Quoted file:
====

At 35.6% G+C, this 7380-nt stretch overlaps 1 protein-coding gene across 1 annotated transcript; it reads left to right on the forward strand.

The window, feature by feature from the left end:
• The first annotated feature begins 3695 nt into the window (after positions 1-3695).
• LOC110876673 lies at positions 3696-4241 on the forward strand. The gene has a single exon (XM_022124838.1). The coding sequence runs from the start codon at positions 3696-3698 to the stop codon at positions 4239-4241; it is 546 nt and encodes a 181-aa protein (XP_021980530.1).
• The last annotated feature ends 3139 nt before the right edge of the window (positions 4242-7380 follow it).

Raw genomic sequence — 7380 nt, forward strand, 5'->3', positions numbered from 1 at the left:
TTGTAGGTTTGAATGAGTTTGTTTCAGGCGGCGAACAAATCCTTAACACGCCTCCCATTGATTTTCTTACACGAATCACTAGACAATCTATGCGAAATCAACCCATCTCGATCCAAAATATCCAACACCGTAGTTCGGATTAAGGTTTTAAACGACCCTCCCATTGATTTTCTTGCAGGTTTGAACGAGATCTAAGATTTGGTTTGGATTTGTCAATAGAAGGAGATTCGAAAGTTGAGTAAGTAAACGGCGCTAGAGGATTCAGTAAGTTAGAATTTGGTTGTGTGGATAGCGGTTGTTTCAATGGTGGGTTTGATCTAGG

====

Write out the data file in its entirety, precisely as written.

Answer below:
At 35.6% G+C, this 7380-nt stretch overlaps 1 protein-coding gene across 1 annotated transcript; it reads left to right on the forward strand.

The window, feature by feature from the left end:
• The first annotated feature begins 3695 nt into the window (after positions 1-3695).
• LOC110876673 lies at positions 3696-4241 on the forward strand. The gene has a single exon (XM_022124838.1). The coding sequence runs from the start codon at positions 3696-3698 to the stop codon at positions 4239-4241; it is 546 nt and encodes a 181-aa protein (XP_021980530.1).
• The last annotated feature ends 3139 nt before the right edge of the window (positions 4242-7380 follow it).

Raw genomic sequence — 7380 nt, forward strand, 5'->3', positions numbered from 1 at the left:
TTGTAGGTTTGAATGAGTTTGTTTCAGGCGGCGAACAAATCCTTAACACGCCTCCCATTGATTTTCTTACACGAATCACTAGACAATCTATGCGAAATCAACCCATCTCGATCCAAAATATCCAACACCGTAGTTCGGATTAAGGTTTTAAACGACCCTCCCATTGATTTTCTTGCAGGTTTGAACGAGATCTAAGATTTGGTTTGGATTTGTCAATAGAAGGAGATTCGAAAGTTGAGTAAGTAAACGGCGCTAGAGGATTCAGTAAGTTAGAATTTGGTTGTGTGGATAGCGGTTGTTTCAATGGTGGGTTTGATCTAGG